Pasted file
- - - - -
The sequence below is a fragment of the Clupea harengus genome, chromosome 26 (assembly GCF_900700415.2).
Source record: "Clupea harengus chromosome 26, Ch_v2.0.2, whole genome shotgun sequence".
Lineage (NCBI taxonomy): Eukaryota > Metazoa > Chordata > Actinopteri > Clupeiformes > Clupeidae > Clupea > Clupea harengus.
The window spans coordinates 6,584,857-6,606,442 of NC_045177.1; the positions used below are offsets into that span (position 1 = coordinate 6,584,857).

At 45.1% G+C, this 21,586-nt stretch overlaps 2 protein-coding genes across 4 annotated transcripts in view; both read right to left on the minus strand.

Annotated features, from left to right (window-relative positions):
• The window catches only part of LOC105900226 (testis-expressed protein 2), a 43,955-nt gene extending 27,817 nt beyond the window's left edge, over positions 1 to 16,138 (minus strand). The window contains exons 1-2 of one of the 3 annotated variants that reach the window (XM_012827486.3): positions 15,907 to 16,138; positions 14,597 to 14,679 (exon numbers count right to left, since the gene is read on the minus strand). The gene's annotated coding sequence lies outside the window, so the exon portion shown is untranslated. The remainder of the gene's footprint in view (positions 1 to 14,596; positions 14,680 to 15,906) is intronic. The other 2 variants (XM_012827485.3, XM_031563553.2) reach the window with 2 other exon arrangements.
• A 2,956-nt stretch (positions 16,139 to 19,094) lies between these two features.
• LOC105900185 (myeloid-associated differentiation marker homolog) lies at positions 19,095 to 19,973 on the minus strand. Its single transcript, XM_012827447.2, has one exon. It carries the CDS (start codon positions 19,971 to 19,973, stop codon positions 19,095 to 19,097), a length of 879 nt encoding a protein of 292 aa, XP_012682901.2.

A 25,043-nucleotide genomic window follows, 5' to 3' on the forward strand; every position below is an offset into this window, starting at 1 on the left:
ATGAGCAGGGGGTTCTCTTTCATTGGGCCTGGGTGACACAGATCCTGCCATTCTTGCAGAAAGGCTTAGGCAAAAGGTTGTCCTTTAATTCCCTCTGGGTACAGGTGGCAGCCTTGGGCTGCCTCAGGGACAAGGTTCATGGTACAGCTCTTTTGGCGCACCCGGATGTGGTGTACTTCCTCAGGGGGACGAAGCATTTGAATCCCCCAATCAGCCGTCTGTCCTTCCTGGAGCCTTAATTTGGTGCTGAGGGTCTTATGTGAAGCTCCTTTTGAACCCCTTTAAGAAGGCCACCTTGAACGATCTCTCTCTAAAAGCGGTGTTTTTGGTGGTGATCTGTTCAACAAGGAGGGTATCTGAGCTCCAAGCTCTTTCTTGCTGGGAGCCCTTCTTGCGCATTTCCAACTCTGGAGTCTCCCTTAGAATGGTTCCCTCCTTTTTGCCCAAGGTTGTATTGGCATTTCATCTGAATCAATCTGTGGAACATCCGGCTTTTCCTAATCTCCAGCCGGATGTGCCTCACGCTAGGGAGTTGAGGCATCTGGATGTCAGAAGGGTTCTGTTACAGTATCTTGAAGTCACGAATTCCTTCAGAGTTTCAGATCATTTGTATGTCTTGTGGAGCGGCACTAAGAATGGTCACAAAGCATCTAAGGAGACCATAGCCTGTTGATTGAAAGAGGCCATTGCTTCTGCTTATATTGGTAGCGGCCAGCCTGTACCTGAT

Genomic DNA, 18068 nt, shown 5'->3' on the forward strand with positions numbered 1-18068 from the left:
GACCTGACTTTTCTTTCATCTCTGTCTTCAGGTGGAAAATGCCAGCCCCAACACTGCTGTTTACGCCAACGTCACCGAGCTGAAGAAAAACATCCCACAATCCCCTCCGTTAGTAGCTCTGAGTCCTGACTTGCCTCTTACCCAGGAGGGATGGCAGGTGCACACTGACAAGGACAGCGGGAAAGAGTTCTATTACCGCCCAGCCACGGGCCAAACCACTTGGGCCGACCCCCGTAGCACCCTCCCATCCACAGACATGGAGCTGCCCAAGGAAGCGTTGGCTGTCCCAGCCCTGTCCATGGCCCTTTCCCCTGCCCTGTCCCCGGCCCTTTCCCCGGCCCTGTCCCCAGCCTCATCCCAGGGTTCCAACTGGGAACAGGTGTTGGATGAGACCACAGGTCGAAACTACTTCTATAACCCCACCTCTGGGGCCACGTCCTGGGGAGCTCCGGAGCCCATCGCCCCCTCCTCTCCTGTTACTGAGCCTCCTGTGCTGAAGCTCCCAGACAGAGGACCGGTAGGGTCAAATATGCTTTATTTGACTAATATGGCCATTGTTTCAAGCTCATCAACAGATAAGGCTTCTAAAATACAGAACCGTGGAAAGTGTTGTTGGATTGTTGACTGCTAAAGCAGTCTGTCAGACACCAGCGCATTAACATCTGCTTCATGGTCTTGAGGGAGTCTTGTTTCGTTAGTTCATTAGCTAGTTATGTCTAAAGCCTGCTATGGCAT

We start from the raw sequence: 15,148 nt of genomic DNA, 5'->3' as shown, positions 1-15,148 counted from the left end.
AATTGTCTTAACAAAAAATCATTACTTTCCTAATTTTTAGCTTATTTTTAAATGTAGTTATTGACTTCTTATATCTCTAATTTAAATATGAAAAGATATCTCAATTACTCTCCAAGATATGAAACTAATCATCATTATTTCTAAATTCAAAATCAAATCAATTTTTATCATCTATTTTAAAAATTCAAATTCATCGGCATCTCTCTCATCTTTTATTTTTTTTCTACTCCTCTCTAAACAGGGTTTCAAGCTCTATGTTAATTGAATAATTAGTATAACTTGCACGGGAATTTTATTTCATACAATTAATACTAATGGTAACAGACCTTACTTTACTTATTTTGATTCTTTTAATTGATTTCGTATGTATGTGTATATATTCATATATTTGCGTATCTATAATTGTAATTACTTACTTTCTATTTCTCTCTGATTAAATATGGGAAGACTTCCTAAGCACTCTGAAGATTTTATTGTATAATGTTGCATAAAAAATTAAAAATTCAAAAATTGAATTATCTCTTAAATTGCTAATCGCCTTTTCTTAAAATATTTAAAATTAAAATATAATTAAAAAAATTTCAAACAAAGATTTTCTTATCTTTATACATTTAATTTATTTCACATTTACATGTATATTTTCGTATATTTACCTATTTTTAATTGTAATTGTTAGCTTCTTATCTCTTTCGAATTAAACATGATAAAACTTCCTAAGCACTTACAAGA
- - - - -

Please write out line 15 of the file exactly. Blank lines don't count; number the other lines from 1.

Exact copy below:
AATTGTCTTAACAAAAAATCATTACTTTCCTAATTTTTAGCTTATTTTTAAATGTAGTTATTGACTTCTTATATCTCTAATTTAAATATGAAAAGATATCTCAATTACTCTCCAAGATATGAAACTAATCATCATTATTTCTAAATTCAAAATCAAATCAATTTTTATCATCTATTTTAAAAATTCAAATTCATCGGCATCTCTCTCATCTTTTATTTTTTTTCTACTCCTCTCTAAACAGGGTTTCAAGCTCTATGTTAATTGAATAATTAGTATAACTTGCACGGGAATTTTATTTCATACAATTAATACTAATGGTAACAGACCTTACTTTACTTATTTTGATTCTTTTAATTGATTTCGTATGTATGTGTATATATTCATATATTTGCGTATCTATAATTGTAATTACTTACTTTCTATTTCTCTCTGATTAAATATGGGAAGACTTCCTAAGCACTCTGAAGATTTTATTGTATAATGTTGCATAAAAAATTAAAAATTCAAAAATTGAATTATCTCTTAAATTGCTAATCGCCTTTTCTTAAAATATTTAAAATTAAAATATAATTAAAAAAATTTCAAACAAAGATTTTCTTATCTTTATACATTTAATTTATTTCACATTTACATGTATATTTTCGTATATTTACCTATTTTTAATTGTAATTGTTAGCTTCTTATCTCTTTCGAATTAAACATGATAAAACTTCCTAAGCACTTACAAGA